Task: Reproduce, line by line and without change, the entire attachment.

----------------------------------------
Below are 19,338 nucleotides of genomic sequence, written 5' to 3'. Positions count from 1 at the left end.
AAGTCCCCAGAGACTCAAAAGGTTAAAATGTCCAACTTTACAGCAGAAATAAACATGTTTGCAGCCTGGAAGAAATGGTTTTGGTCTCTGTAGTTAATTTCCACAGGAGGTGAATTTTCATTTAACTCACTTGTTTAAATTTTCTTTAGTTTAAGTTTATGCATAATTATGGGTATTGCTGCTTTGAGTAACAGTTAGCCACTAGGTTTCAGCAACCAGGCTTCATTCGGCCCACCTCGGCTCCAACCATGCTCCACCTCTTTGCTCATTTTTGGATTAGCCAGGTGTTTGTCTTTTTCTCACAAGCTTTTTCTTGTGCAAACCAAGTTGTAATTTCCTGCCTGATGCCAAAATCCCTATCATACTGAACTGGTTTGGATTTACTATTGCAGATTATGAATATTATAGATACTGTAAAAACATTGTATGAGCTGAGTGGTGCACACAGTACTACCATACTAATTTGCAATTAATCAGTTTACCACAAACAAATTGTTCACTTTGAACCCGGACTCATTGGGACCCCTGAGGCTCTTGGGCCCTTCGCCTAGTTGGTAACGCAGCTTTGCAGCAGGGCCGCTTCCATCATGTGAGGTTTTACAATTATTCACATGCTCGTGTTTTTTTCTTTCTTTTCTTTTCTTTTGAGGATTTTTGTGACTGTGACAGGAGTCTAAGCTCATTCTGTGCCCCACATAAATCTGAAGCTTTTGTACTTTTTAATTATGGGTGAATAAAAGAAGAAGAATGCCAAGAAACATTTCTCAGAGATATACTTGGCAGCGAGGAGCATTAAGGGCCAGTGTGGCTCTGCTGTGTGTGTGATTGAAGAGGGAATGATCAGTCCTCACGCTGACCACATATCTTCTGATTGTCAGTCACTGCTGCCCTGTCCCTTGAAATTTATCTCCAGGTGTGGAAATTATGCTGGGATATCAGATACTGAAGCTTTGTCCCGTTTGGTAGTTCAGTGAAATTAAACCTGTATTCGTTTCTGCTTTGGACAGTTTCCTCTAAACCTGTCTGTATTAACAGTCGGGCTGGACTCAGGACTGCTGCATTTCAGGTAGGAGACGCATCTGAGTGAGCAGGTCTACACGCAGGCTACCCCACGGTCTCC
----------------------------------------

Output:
Below are 19,338 nucleotides of genomic sequence, written 5' to 3'. Positions count from 1 at the left end.
AAGTCCCCAGAGACTCAAAAGGTTAAAATGTCCAACTTTACAGCAGAAATAAACATGTTTGCAGCCTGGAAGAAATGGTTTTGGTCTCTGTAGTTAATTTCCACAGGAGGTGAATTTTCATTTAACTCACTTGTTTAAATTTTCTTTAGTTTAAGTTTATGCATAATTATGGGTATTGCTGCTTTGAGTAACAGTTAGCCACTAGGTTTCAGCAACCAGGCTTCATTCGGCCCACCTCGGCTCCAACCATGCTCCACCTCTTTGCTCATTTTTGGATTAGCCAGGTGTTTGTCTTTTTCTCACAAGCTTTTTCTTGTGCAAACCAAGTTGTAATTTCCTGCCTGATGCCAAAATCCCTATCATACTGAACTGGTTTGGATTTACTATTGCAGATTATGAATATTATAGATACTGTAAAAACATTGTATGAGCTGAGTGGTGCACACAGTACTACCATACTAATTTGCAATTAATCAGTTTACCACAAACAAATTGTTCACTTTGAACCCGGACTCATTGGGACCCCTGAGGCTCTTGGGCCCTTCGCCTAGTTGGTAACGCAGCTTTGCAGCAGGGCCGCTTCCATCATGTGAGGTTTTACAATTATTCACATGCTCGTGTTTTTTTCTTTCTTTTCTTTTCTTTTGAGGATTTTTGTGACTGTGACAGGAGTCTAAGCTCATTCTGTGCCCCACATAAATCTGAAGCTTTTGTACTTTTTAATTATGGGTGAATAAAAGAAGAAGAATGCCAAGAAACATTTCTCAGAGATATACTTGGCAGCGAGGAGCATTAAGGGCCAGTGTGGCTCTGCTGTGTGTGTGATTGAAGAGGGAATGATCAGTCCTCACGCTGACCACATATCTTCTGATTGTCAGTCACTGCTGCCCTGTCCCTTGAAATTTATCTCCAGGTGTGGAAATTATGCTGGGATATCAGATACTGAAGCTTTGTCCCGTTTGGTAGTTCAGTGAAATTAAACCTGTATTCGTTTCTGCTTTGGACAGTTTCCTCTAAACCTGTCTGTATTAACAGTCGGGCTGGACTCAGGACTGCTGCATTTCAGGTAGGAGACGCATCTGAGTGAGCAGGTCTACACGCAGGCTACCCCACGGTCTCC